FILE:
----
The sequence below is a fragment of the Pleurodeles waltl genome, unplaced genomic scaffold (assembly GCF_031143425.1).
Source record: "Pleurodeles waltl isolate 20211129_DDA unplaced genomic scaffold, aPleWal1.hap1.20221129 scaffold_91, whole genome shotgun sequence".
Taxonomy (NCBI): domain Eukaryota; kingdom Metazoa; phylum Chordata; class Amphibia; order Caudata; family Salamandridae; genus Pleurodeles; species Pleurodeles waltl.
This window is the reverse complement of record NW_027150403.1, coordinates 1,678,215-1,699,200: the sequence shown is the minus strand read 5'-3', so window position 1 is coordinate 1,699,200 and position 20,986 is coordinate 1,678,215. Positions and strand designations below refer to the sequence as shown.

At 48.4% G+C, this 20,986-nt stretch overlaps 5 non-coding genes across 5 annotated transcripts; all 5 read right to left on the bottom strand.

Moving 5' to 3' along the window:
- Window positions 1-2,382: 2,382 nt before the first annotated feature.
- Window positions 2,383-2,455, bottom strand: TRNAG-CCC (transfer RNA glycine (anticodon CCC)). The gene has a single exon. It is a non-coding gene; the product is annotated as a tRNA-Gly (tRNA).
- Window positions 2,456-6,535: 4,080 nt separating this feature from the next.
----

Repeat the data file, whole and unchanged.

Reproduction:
The sequence below is a fragment of the Pleurodeles waltl genome, unplaced genomic scaffold (assembly GCF_031143425.1).
Source record: "Pleurodeles waltl isolate 20211129_DDA unplaced genomic scaffold, aPleWal1.hap1.20221129 scaffold_91, whole genome shotgun sequence".
Taxonomy (NCBI): domain Eukaryota; kingdom Metazoa; phylum Chordata; class Amphibia; order Caudata; family Salamandridae; genus Pleurodeles; species Pleurodeles waltl.
This window is the reverse complement of record NW_027150403.1, coordinates 1,678,215-1,699,200: the sequence shown is the minus strand read 5'-3', so window position 1 is coordinate 1,699,200 and position 20,986 is coordinate 1,678,215. Positions and strand designations below refer to the sequence as shown.

At 48.4% G+C, this 20,986-nt stretch overlaps 5 non-coding genes across 5 annotated transcripts; all 5 read right to left on the bottom strand.

Moving 5' to 3' along the window:
- Window positions 1-2,382: 2,382 nt before the first annotated feature.
- Window positions 2,383-2,455, bottom strand: TRNAG-CCC (transfer RNA glycine (anticodon CCC)). The gene has a single exon. It is a non-coding gene; the product is annotated as a tRNA-Gly (tRNA).
- Window positions 2,456-6,535: 4,080 nt separating this feature from the next.